Advertisement

Decoupling and decomposition analysis of transportation carbon emissions at the provincial level in China: perspective from the 11th and 12th Five-Year Plan periods

  • Caiquan BaiEmail author
  • Yibing Chen
  • Xing Yi
  • Chen Feng
Research Article
  • 69 Downloads

Abstract

Based on the Tapio decoupling model, this paper calculates the decoupling indexes of the transportation output and the transportation carbon emissions of China’s 30 provinces and municipalities from 2006 to 2015. The research period (2006–2015) is divided into the 11th Five-Year Plan period (FYP) (2006–2010) and the 12th FYP period (2011–2015). On this basis, we conduct a comparative analysis to describe the spatial-temporal evolution of the decoupling states of transportation output and transportation carbon emissions. Furthermore, in order to deeply analyze the reasons for the evolution of the decoupling states during the 12th FYP period compared with the 11th FYP period, the LMDI decomposition method is used to decompose and compare the factors affecting the transportation carbon emissions in the two periods. The results show the following: (1) from the national point of view, the decoupling relationship between transportation output and transportation carbon emissions improved gradually, with small fluctuations from 2006 to 2015; (2) from the provincial point of view, their decoupling states mainly were expansive negative decoupling and weak decoupling, and the spatial evolution of the two decoupling states is significantly different; (3) the reductions in the transportation energy intensity and transportation intensity were the main factors inhibiting the increase of transportation carbon emissions in the 11th and 12th FYP periods, respectively. The growth of per-capita wealth was the decisive factor driving the increase in transportation carbon emissions in the two periods; (4) in contrast to the causes of decreases in the carbon emission variations in the 11th FYP period, in the 12th FYP period, the significant reduction in transportation intensity is the main reason causing the significant decrease of carbon emission variations. However, the transportation energy intensity and the transportation intensity fail to reduce simultaneously in the two periods.

Keywords

Transportation carbon emissions Transportation output Decoupling Driving factor LMDI Spatial-temporal evolution 

Notes

Funding

This research was supported by the National Natural Science Foundation of China (Grant No. 41771184).

Compliance with ethical standards

Conflict of interest

The authors declare that they have no conflict of interest.

References

  1. Ang BW (2004) Decomposition analysis for policymaking in energy: which is the preferred method? Energy Policy 32:1131–1139.  https://doi.org/10.1016/S0301-4215(03)00076-4 CrossRefGoogle Scholar
  2. Ang BW (2005) The LMDI approach to decomposition analysis: a practical guide. Energy Policy 33:867–871.  https://doi.org/10.1016/j.enpol.2003.10.010 CrossRefGoogle Scholar
  3. Bakirtas I, Cetin MA (2017) Revisiting the environmental Kuznets curve and pollution haven hypotheses: MIKTA sample. Environ Sci Pollut Res 24:18273–18283.  https://doi.org/10.1007/s11356-017-9462-y CrossRefGoogle Scholar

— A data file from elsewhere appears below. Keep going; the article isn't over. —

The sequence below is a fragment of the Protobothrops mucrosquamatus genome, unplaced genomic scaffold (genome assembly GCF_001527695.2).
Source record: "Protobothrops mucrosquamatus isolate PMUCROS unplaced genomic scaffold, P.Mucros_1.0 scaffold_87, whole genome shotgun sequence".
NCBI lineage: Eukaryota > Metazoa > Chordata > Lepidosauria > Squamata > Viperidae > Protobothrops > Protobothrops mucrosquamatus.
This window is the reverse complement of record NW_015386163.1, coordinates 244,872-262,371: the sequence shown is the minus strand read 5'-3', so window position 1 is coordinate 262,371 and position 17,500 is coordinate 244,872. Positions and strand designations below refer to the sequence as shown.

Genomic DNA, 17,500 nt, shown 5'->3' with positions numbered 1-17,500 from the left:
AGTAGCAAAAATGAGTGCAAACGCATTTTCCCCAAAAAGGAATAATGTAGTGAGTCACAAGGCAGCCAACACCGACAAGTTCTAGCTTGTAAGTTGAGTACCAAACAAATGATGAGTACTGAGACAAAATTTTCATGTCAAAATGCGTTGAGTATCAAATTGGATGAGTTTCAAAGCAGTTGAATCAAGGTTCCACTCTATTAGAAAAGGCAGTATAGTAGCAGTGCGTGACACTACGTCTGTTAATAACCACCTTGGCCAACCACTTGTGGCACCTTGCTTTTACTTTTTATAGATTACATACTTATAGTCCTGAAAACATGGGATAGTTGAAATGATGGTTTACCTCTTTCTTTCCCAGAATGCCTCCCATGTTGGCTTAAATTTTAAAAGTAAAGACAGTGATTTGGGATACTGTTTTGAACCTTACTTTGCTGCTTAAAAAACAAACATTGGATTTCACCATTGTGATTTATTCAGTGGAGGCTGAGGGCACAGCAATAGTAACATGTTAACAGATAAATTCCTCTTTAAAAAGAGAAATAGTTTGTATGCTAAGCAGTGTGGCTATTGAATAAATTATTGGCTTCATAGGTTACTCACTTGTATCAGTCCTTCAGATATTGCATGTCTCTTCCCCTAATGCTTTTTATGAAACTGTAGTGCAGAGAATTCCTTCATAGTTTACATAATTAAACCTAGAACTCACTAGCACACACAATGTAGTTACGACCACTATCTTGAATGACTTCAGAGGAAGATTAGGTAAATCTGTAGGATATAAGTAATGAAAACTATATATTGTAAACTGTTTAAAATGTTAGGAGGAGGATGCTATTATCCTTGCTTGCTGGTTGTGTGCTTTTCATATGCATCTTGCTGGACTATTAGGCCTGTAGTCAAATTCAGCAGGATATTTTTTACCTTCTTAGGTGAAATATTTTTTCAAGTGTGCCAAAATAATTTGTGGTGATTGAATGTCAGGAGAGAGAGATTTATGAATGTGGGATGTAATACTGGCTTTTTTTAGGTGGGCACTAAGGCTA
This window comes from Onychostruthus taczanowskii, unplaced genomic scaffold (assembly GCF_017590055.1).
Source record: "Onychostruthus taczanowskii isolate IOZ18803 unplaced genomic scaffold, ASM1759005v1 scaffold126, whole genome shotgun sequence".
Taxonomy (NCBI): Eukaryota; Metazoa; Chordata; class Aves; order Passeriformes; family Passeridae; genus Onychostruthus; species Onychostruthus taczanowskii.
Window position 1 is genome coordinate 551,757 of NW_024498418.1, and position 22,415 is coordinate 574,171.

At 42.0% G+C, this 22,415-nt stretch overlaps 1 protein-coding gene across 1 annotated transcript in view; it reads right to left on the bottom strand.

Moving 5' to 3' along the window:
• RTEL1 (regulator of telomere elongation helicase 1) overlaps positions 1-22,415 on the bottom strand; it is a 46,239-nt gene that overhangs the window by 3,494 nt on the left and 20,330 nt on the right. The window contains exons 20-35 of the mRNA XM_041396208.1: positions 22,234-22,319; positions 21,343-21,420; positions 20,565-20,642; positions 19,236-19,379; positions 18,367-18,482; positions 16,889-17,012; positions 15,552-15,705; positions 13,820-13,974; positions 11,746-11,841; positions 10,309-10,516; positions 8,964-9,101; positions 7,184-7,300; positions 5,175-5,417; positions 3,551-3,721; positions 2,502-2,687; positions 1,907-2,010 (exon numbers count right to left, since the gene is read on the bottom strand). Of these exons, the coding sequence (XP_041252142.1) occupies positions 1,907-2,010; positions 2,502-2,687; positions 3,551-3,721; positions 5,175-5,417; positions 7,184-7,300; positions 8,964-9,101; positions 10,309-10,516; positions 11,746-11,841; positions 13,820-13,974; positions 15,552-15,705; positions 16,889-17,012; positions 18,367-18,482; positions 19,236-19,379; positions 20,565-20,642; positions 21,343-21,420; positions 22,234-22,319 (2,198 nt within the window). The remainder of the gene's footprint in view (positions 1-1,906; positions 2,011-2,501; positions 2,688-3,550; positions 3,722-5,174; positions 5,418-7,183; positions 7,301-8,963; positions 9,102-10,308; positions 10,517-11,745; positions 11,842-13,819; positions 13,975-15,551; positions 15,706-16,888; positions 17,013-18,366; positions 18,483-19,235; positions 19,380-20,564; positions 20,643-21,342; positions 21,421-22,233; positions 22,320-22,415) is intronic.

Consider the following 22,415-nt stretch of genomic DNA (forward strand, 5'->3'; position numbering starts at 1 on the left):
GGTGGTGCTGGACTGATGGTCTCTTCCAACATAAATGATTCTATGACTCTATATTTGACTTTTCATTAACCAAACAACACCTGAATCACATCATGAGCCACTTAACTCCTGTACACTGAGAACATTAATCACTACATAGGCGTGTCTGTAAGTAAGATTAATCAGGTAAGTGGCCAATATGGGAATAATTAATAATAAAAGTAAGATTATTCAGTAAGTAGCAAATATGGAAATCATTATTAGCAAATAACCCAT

4. Churchill SA, Inekwe J, Ivanovski K, Smyth R (2018) The Environmental Kuznets Curve in the OECD: 1870-2014. Energy Econ 75:389–399.  https://doi.org/10.1016/j.eneco.2018.09.004 CrossRefGoogle Scholar
  5. Dong JF, Huang JY, Wu RW, Deng C (2017) Delinking indicators on transport output and carbon emissions in Xinjiang, China. Pol J Environ Stud 26:1045–1056.  https://doi.org/10.15244/pjoes/67553 CrossRefGoogle Scholar
  6. Fan FY, Lei YL (2016) Decomposition analysis of energy-related carbon emissions from the transportation sector in Beijing. Transp Res D 42:135–145.  https://doi.org/10.1016/j.trd.2015.11.001 CrossRefGoogle Scholar
  7. Fan G, Wang XL, Ma GR (2011) Contribution of marketization to China’s economic growth. Econ Res J 9:4–16 (in Chinese)Google Scholar
  8. He KB, Huo H, Zhang Q, He DQ, An F, Wang M, Walsh MP (2005) Oil consumption and CO2 emissions in China’s road transport: current status, future trends, and policy implications. Energy Policy 33:1499–1507.  https://doi.org/10.1016/j.enpol.2004.01.007 CrossRefGoogle Scholar
  9. Jiang JJ, Ye B, Xie DJ, Tang J (2017) Provincial-level carbon emission drivers and emission reduction strategies in China: combining multi-layer LMDI decomposition with hierarchical clustering. J Clean Prod 169:178–190.  https://doi.org/10.1016/j.jclepro.2017.03.189 CrossRefGoogle Scholar
  10. Li HQ, Lu Y, Zhang J, Wang TY (2013) Trends in road freight transportation carbon dioxide emissions and policies in China. Energy Policy 57:99–106.  https://doi.org/10.1016/j.enpol.2012.12.070 CrossRefGoogle Scholar
  11. Lin BQ, Benjamin NI (2017) Influencing factors on carbon emissions in China transport industry. A new evidence from quantile regression analysis. J Clean Prod 150:175–187.  https://doi.org/10.1016/j.jclepro.2017.02.171 CrossRefGoogle Scholar
  12. Lu SR, Jiang HY, Liu Y (2017a) Regional disparities and influencing factors of CO2 emission in transportation industry. J Transp Syst Eng Inf Technol 17:32–39.  https://doi.org/10.16097/j.cnki.1009-6744.2017.01.006 (in Chinese)Google Scholar
  13. Lu SR, Jiang HY, Liu Y, Huang S (2017b) Regional disparities and influencing factors of average CO2 emissions from transportation industry in Yangtze River Economic Belt. Transp Res D 57:112–123.  https://doi.org/10.1016/j.trd.2017.09.005 CrossRefGoogle Scholar